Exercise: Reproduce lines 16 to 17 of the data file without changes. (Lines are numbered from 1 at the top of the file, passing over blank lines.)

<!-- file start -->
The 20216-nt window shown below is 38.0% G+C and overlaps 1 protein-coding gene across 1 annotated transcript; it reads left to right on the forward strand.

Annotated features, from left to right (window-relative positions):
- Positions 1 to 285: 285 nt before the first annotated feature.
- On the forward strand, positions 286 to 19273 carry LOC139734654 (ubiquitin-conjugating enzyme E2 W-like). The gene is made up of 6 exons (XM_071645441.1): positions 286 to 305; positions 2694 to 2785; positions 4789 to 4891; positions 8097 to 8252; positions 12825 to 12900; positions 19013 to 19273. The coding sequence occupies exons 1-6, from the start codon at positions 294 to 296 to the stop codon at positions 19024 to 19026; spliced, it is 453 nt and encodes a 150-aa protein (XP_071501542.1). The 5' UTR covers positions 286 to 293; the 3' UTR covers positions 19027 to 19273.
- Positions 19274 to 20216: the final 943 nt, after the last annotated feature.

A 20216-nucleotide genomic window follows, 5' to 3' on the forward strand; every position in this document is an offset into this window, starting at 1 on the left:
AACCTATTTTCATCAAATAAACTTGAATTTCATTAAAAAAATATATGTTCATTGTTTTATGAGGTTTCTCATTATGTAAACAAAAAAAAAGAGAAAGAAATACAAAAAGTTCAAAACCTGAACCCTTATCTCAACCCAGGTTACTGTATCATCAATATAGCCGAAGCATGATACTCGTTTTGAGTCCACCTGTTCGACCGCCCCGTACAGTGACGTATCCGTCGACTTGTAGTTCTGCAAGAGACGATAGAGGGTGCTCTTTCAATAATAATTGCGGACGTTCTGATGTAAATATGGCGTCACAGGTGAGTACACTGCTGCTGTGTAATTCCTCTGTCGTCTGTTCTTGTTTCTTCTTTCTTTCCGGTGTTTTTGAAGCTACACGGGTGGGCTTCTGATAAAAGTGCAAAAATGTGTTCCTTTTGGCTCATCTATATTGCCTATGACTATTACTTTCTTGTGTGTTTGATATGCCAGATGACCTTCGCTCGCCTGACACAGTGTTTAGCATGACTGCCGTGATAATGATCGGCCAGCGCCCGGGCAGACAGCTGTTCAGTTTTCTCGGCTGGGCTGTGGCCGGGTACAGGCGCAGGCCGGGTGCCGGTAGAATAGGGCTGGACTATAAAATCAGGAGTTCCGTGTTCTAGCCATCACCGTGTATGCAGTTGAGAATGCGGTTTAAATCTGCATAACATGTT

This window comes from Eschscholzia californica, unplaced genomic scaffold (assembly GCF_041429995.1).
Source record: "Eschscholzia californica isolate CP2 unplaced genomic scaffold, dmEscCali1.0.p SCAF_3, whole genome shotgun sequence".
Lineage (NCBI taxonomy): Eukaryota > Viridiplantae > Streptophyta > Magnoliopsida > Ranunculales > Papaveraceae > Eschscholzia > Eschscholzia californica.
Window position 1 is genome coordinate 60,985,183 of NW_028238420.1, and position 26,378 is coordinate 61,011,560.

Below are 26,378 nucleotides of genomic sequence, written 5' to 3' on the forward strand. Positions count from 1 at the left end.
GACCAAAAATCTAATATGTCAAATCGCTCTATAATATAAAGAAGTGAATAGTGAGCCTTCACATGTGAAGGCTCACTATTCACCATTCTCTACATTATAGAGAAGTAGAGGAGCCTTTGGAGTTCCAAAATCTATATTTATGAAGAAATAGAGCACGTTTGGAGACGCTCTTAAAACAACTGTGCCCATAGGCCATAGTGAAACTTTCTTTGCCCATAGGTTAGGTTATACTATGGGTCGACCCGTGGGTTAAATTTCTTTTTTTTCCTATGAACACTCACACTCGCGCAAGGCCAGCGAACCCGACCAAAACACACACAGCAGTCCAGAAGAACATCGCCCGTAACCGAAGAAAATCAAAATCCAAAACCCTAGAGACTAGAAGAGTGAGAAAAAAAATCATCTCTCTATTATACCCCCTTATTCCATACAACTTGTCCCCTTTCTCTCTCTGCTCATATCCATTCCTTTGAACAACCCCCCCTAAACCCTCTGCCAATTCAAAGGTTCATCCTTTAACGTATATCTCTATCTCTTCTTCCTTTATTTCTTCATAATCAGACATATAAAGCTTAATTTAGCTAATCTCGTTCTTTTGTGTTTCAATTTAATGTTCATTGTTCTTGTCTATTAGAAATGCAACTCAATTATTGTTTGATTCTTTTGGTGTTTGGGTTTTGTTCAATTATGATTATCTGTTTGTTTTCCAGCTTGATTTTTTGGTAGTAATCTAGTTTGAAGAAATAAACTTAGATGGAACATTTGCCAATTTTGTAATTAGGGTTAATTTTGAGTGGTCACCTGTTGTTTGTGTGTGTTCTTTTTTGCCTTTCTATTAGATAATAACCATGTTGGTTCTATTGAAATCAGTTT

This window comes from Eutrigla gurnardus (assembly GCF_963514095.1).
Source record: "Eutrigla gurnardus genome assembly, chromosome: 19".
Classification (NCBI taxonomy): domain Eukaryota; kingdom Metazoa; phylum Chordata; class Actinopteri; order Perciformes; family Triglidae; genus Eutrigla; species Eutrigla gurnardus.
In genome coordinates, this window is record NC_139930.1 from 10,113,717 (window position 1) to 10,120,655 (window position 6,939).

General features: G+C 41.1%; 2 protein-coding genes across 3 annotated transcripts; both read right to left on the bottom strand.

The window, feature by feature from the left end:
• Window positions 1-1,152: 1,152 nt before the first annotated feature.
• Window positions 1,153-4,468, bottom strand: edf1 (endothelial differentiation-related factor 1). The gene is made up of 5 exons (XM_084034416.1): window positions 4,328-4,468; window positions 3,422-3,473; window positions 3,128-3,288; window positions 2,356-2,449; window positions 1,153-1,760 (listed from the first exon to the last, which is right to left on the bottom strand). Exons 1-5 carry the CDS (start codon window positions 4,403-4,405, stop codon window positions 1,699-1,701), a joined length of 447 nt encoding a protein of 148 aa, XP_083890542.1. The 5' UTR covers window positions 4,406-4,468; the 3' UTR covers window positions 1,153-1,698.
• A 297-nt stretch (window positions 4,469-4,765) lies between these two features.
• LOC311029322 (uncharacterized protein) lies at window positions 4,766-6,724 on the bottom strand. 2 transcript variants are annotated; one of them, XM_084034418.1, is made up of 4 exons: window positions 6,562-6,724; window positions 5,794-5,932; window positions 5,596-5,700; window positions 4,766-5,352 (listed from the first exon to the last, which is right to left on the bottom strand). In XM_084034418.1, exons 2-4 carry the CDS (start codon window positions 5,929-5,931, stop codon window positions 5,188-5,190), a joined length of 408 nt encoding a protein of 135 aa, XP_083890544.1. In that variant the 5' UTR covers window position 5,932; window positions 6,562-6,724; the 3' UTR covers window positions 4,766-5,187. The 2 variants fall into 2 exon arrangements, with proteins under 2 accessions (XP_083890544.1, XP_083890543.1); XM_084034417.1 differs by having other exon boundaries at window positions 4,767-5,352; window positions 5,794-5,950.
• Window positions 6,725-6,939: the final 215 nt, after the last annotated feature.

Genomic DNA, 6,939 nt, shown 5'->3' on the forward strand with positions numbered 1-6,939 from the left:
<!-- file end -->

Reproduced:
Classification (NCBI taxonomy): domain Eukaryota; kingdom Metazoa; phylum Chordata; class Actinopteri; order Perciformes; family Triglidae; genus Eutrigla; species Eutrigla gurnardus.
In genome coordinates, this window is record NC_139930.1 from 10,113,717 (window position 1) to 10,120,655 (window position 6,939).